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Home / How To: Install a Car Seat in an Extended Cab Truck

How To: Install a Car Seat in an Extended Cab Truck

How Do I Install a Car Seat in an Extended Cab Truck?

“My truck doesn’t have tethers in the back seat, I’ve looked all over for them!”

If I had a quarter for every time I heard that phrase I would play so many claw machine games, let me tell you…

But chances are your truck DOES have tethers; they’re just not what you’re used to seeing.

Tethers in an Extended Cab Truck

Tethers are an incredibly important connection point in a forward facing install.  A properly used tether reduces head excursion by 4-6 inches.  That is a very significant amount of space, especially when taking into consideration the close proximity of the front seat backs and how they’ll come into play in a crash.

What I’m getting at here is that you should always use the tethers that are available to you… you just have to find them first.  That’s where I come in.

Because nothing in life is ever easy, there is no one right way to route a tether in an extended cab truck.  It depends on the manufacturer.  For instance, the Honda Ridgeline has a very tricky set up.  You have to route the tether behind the vehicle seat’s head restraint around a small bar, then pull it down the front of the seat back to attach to the tether anchor point that lives where the seat back and seat bottom meet.

Dear Honda: WHAT AND WHY?

So… totally easy and not at all confusing, right?


In a Ford F-150 Crew Cab they are slightly more straightforward.  Route the tether webbing from the child seat through the loop that is directly behind the seating location and attach it to the loop next to it.  There will be specific rules for each seating location though; for instance, if you are trying to install a seat in the center position which side should you connect the anchor to: behind driver or behind passenger?

      The answer to that lies in your manual.  If you do not have the manual handy you can try looking it up online (Ford has a handy tool on their website with instructions on how to install seats using LATCH in their vehicles) or you could always ask your friendly local CPST (*wave*).  It would be nearly impossible for me to list all the ways in which the tethers connect, so please do not hesitate to reach out and ask for help!  In case you’re wondering: the reason tethers must be routed this way is because the space in the rear of a truck is severely limited, so in order to ensure that there is enough space to take the appropriate amount of slack from the tether, the anchor it connects to has to be a certain distance away.   Make sure that you have enough seat to work with though! Some trucks have shorter seat pans for the back seats in order to save space, and the general rule is that in order to properly and safely install a child restraint at least 80% of the seat’s base needs to be supported.  Check the manual for your child restraint to be sure; some seats allow no overhang at all.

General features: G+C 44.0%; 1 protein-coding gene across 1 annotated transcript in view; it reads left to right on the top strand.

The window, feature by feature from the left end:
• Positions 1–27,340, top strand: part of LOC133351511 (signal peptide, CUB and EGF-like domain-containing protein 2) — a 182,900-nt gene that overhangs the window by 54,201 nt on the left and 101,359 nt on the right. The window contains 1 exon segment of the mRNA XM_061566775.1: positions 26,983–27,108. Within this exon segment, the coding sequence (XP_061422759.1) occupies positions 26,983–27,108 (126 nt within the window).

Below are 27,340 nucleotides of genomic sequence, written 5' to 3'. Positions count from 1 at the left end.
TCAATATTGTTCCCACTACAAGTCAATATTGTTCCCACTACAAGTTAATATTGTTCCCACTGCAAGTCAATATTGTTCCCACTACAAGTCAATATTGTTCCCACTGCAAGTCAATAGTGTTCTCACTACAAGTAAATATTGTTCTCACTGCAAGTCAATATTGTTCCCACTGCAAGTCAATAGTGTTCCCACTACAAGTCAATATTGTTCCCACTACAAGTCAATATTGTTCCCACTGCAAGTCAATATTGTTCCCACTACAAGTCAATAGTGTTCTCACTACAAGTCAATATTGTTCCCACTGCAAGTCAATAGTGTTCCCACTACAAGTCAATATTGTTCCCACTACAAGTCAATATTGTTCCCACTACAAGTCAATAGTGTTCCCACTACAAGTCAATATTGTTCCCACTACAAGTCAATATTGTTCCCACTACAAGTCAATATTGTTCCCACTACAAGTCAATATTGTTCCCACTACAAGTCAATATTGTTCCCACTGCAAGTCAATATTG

2015 Toyota Tacoma Extended Cab back seats are… sorta tiny

Placing a Car Seat in the Front Seat

Now here’s a friendly reminder to NEVER EVER DO NOT EVER put a rear-facing car seat in the front seat of any vehicle if you cannot turn off the airbag.  If you must put a forward-facing child in the front seat always push the seat as far back as possible to keep their body away from the airbag and, as always, check for a tether anchor.    

Author: Dana

Dana is the lucky mother to two incredible kids (aged 10 & 6) and the happy wife of Nate. She stumbled around in her adult life for a while before finally realizing that she could get paid to pursue her passion: keeping kids safe. In 2013 she started working at Modern Natural Baby in Ferndale where she eventually became a Child Passenger Safety Technician with additional Special Needs training. Dana also runs the child passenger safety-focused Facebook page Buckle Up Detroit and works with the amazing lady bosses at Metro Detroit Doula Services offering car seat classes, consultations, and more!